# Beautiful green fire with barium bromate

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The following is a really nice experiment with a deep green, which I seldom see in fireworks displays.

http://woelen.scheikunde.net/science/chem/exps/barium_bromate/index.html

You really should see the fire itself. The camera images capture some of the green, but in reality it is much brighter and more saturated. The camera has a difficult job, capturing the beautiful color, due to overexposure (and I cannot adjust its aperture in video-mode ).

But anyway, if you have the chems, then you should definitely try this yourself. You can use crude potassium bromate and cheap potteries barium carbonate for making the barium bromate, as described in the thread on making potassium bromate. No need to use nicely refined material.

Only the presence of sodium ions should be avoided, those will kill the nice green color.

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Interesting experiment Woelen. Would Carbon work in place of Sulphur in this case (possible making the reaction slower and less vigorous?)

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Unfortunately this will not work. It will burn, but the carbon introduces a strong yellow/orange glow to the mix and the total color will be a much paler green.

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Hmm interesting but it still reacts? How about phosphorus? That would probably be a little violent of a reaction due to the reactivity of phosphorus though.

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you wouldnt get enough mixed with phos before it exploded, Glucose will work though as will potassium (or even barium) Benzoate, they burn neutral enough for Ba ions.

Woelen, Great Color!

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@YT2095: That doesn't sound like a very wise thing to try (the phosphorus reaction) but the reaction with glucose sounds interesting!

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I have done the phosphorus/bromate reaction (with 20 mg or so) and yes, this explodes. It is not a real detonation, but the burn rate is so high, that even the unconfined powder at 20 mg quantity gives a fairly loud bang. Not useful for making good colors.

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I think I might have a try with the Strontium version of this also, however Ill Not be able to provide pics, so if anyone else cares to join in....

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How about the lower alkali-earth metal bromates? They'll probably be a little more stable in this case and so easier too observe.

If this is correct calcium should also produce a nice red-yellow flame.

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calcium is a nice Pink color, next would be Lithium, after that Strontium, Sr is a Very deep red, K and Ca go well together for sure.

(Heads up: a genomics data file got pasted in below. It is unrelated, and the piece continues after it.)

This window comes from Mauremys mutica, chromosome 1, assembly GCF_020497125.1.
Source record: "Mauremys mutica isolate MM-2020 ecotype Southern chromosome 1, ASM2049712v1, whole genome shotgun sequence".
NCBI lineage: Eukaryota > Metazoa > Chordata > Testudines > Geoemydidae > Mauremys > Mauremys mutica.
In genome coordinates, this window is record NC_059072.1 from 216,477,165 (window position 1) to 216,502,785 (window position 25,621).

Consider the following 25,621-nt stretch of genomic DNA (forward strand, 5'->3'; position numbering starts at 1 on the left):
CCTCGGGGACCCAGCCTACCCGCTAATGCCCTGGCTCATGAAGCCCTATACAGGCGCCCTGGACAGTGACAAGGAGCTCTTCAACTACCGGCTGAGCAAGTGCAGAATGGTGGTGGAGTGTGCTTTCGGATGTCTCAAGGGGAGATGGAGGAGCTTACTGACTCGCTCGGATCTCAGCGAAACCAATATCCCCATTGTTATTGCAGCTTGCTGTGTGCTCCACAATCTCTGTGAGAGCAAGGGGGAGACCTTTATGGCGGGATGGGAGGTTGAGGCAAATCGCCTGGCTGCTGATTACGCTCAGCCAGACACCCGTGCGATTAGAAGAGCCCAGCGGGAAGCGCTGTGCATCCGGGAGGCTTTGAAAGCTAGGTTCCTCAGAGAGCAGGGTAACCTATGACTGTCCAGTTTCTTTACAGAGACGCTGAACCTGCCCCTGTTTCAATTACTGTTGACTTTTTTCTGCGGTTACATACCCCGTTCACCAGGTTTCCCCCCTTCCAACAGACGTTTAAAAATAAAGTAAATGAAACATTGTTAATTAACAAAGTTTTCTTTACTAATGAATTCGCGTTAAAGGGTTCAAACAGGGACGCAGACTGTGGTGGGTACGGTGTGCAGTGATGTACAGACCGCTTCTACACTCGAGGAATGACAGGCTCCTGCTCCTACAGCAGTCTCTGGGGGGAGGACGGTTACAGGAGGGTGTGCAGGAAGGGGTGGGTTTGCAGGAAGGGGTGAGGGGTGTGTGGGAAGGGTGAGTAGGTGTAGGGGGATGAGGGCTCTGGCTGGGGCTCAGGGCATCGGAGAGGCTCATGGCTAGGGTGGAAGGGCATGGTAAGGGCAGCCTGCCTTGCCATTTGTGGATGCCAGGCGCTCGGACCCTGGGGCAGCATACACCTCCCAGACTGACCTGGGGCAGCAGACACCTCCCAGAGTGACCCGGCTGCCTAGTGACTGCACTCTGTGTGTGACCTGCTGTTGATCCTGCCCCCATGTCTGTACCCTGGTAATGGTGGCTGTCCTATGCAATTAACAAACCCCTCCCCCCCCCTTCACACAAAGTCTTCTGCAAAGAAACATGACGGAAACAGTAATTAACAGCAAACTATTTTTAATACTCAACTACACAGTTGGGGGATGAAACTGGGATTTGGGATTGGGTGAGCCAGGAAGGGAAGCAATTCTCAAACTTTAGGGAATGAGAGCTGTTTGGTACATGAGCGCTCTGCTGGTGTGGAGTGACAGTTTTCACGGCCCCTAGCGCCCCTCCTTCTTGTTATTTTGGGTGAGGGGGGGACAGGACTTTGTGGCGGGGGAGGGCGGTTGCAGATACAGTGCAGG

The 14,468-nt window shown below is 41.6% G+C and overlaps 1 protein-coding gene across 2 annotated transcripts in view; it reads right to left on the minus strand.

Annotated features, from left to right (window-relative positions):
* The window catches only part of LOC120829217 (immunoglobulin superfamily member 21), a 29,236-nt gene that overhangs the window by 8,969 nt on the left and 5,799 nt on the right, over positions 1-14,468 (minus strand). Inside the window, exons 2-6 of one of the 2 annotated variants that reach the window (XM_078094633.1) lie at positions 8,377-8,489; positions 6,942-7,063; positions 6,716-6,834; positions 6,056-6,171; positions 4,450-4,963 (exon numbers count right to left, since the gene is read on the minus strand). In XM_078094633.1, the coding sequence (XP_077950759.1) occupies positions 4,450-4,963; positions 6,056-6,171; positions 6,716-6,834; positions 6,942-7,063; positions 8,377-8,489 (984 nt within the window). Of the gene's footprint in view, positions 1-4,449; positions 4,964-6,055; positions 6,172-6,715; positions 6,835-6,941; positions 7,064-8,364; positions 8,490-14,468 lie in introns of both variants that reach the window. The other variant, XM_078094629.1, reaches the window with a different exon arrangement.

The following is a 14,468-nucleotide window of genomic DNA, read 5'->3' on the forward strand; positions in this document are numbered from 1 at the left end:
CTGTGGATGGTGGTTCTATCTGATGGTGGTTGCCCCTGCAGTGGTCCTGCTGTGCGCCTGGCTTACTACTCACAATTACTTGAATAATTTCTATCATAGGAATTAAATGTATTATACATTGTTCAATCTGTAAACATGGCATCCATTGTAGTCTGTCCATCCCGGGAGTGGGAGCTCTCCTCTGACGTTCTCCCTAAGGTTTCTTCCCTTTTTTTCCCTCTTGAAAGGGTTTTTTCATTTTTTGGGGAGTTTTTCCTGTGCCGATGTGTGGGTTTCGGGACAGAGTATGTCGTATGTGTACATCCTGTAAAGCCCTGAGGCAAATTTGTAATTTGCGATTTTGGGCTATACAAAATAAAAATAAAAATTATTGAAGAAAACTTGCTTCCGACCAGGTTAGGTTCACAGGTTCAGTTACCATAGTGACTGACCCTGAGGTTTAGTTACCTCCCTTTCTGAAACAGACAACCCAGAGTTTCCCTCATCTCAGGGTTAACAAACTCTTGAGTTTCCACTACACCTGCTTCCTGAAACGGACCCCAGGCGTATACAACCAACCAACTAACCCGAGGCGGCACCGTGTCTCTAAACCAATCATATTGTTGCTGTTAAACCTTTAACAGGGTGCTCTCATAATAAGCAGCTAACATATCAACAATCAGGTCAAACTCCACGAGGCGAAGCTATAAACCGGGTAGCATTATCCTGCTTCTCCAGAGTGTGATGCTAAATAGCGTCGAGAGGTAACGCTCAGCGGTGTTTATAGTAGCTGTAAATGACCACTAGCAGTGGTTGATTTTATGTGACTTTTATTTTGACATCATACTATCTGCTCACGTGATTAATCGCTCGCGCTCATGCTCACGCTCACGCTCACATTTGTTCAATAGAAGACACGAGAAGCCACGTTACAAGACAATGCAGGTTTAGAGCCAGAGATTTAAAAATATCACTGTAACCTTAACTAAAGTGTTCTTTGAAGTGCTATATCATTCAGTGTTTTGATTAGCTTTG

but with RP its the Anion thats critical (Bromate in this case) and not the Cation so much, in fact bromate and Sulpher should never be stored either!

you make it and then use it, even then it can react without apparent reason, hence mg quantities at a time

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What about other bromates? I'm not sure about the reactivity of bromates across the periodic table but something like copper(II) bromate or maybe more exotic bromates?

Just a note too anyone reading (probably already know anyway but just to be safe) if you try with strontium bromate be aware that strontium compounds are normally just as toxic as those of barium so be careful

Sound like there are a lot of possibilities of things to try here, could be interesting to examine the reactivity of iodates maybe too, my guess is though that they may be too unstable to be used in such a situation.

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Iodates arent so bad as Chlorates and Bromates.

I`de put them on a par with Nitrates in a flame test, although a drop test may show different results as it Should also be impact sensitive.

Copper would be interesting though, I know it needs normaly a Chlorine doner,it would be interesting to see what another Halogen provides in way of ionisation energy.

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What about other bromates? I'm not sure about the reactivity of bromates across the periodic table but something like copper(II) bromate or maybe more exotic bromates?

For me, the only bromates, which I can make easily are potassium bromate, barium bromate, and with some difficulty, strontium bromate. If I had cesium salts and rubidium salts, then I also could make CsBrO3 and RbCsO3 (and yes, I hope to receive 100 grams of CsBr soon).

The reason why these bromates can be made easily is their large difference in solubility at high temperature and low temperature. This makes separation of the bromates very easy, in fact, the K-, Ba-, Cs- and Rb- bromates are among the easiest to separate chems, due to their unique solubility as function of temperature.